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    A scientist lifted the veil on the future of artificial neural networks. What will be our place in the world of self-aware programs and what are their "dreams"?

    An artificial neural network (ANN) is a high-potential branch of artificial intelligence which is built on the analogy of how human nerve cells (neurons) are interconnected. This type of structure receives feedback from its actions and is thus capable of self-learning: this crucial feature gives scientists hope that ANNs will simulate the way humans think.

    "An artificial neural system is an imitation of brainwork, and the difference between humans is that today the network can only imitate. But new-generation networks are exploring the world. And at that time, I think, we have no principal difference between humans and neural networks. They are artificial intelligence," Leonard Johard, PhD and scientific researcher at Innopolis University in Russia, said at the CIPR conference.

    The young explorer suggested that ANNs can be implemented areas such as robotics, automatic control vehicles, energy and in industry management.

    Johard's opinion about our place in the world once ANNs mature was rather pessimistic as he considers it will be hard for humanity to compete with advanced technologies which use reinforcement learning:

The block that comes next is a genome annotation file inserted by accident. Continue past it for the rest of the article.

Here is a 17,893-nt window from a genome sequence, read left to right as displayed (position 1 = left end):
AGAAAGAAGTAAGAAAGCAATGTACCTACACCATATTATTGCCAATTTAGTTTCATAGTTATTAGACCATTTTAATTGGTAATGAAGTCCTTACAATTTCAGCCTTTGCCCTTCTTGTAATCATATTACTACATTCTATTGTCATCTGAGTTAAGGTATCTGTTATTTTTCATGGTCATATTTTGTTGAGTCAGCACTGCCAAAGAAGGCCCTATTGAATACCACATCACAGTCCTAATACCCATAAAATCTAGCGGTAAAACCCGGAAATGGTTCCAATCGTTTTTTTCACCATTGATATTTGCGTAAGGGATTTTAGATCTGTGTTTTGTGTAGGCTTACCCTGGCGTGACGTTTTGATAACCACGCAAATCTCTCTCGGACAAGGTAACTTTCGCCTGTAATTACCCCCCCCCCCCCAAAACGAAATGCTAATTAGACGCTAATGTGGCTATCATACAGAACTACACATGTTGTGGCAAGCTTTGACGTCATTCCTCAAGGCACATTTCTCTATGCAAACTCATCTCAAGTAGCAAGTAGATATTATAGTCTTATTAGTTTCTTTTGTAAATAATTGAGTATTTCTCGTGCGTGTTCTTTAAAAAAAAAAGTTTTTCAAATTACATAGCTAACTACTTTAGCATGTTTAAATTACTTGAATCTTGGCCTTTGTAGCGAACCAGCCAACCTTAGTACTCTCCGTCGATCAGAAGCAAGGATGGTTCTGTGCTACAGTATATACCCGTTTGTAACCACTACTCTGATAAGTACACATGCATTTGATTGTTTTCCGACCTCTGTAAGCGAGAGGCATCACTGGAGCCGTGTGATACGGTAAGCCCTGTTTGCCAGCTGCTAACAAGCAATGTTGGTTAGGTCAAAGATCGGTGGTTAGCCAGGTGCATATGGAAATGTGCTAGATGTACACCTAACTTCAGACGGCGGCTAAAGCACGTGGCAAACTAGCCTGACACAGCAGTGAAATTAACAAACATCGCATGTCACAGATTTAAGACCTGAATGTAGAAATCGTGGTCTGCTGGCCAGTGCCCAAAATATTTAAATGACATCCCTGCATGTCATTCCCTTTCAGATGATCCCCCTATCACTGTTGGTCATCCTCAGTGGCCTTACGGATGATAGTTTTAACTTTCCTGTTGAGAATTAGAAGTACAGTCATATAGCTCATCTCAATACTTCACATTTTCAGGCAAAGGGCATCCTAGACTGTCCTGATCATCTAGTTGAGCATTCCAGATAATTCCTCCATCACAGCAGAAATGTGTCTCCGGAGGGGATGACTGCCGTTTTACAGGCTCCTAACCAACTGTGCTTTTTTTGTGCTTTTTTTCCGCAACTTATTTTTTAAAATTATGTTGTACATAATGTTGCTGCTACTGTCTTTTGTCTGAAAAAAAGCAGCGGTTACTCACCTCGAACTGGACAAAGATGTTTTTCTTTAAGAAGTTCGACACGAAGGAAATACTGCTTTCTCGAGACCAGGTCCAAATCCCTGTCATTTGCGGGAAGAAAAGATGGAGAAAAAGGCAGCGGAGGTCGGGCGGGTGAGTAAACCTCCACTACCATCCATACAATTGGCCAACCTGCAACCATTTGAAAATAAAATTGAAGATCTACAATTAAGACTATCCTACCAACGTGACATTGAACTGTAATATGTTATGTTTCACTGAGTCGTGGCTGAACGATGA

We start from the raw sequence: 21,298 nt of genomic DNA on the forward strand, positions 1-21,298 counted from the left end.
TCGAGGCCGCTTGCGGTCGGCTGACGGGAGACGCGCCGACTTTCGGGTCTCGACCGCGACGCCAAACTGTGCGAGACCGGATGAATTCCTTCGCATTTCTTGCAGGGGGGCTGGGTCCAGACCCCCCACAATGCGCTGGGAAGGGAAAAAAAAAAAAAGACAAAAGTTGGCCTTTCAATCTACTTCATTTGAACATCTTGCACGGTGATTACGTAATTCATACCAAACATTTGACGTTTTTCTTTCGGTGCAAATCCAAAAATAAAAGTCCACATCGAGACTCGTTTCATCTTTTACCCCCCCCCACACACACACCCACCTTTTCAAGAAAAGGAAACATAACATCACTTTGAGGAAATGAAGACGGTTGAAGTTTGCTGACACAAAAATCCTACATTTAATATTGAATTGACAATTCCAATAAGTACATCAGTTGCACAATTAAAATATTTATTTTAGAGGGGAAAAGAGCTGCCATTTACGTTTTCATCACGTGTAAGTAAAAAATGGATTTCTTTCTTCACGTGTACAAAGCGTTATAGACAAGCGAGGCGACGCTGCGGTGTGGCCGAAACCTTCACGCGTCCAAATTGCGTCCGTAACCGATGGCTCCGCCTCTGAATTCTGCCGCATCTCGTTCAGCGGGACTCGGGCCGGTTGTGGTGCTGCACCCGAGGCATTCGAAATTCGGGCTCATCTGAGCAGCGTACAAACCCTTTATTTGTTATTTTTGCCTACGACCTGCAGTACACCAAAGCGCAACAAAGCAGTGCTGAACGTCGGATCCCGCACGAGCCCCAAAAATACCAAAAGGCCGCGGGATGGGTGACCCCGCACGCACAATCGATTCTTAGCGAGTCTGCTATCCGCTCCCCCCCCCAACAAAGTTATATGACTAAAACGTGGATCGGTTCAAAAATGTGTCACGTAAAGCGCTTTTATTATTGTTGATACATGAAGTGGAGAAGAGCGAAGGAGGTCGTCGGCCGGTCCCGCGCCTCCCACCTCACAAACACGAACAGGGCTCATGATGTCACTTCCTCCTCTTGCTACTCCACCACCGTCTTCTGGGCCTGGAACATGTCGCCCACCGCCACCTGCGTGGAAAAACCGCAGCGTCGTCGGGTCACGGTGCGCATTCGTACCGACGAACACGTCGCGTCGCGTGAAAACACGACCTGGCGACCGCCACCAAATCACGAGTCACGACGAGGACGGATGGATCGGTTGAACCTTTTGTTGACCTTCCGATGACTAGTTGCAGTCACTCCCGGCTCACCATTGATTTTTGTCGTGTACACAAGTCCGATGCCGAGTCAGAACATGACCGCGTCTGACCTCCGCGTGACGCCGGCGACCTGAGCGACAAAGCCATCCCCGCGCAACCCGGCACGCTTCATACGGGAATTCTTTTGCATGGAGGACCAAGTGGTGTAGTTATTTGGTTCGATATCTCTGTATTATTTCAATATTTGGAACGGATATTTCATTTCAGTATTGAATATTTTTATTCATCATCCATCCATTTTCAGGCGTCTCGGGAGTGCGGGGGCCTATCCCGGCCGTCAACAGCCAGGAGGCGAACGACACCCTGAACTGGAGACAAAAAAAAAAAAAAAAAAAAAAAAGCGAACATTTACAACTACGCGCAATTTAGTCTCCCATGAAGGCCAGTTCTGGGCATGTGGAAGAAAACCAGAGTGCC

"I think, in the long run, we are doomed."

    What neural networks need for self-development and becoming better at solving tasks is data.

    "If you have big data, the problem is solved; if the problem is not solved, you need more data"

    The scientist presented his forecast for the future of artificial neural networks:

    • by 2020, ANNs will spend more time in games and virtual reality than people;
    • by 2025, the game industry for ANNs will compete with that for people;
    • and by 2030, control over the virtual reality of virtual agents (computer programs) will become the most important economic and strategic goal.

    "Our main way to control artificial neural networks will be to control their virtual environment," he concluded.

    Games and dreams for programs — just think about it.

    The researcher's words about "neural networks spending more of their lifetime dreaming" and gaming might need explanation.

    "The games are based on reality and we collect data to create them. But then they [ANNs] will learn in the game most of the time. It's like for children: you have school; you have games for children. So it might be the first 15 years of its life it [ANN] would spend in virtual reality. And then when it goes to actual reality and gets actual data it's already well-prepared," Leonard Johard told Sputnik.

    So neural networks "play games" and "see dreams" to adopt and gain knowledge and skills needed for performing their tasks in reality.

    They can actually play our computer games (note that it is not a game demo but detached programs playing them).

    Let's start with GTA.

    And here comes old-school Mario.

    And even Minecraft.

    Another topical issue is whether artificial neural networks can become so brainy that they will finally acquire self-awareness and sense of identity.

    "It can reach human behavior if it lives long enough, basically,' Johard said.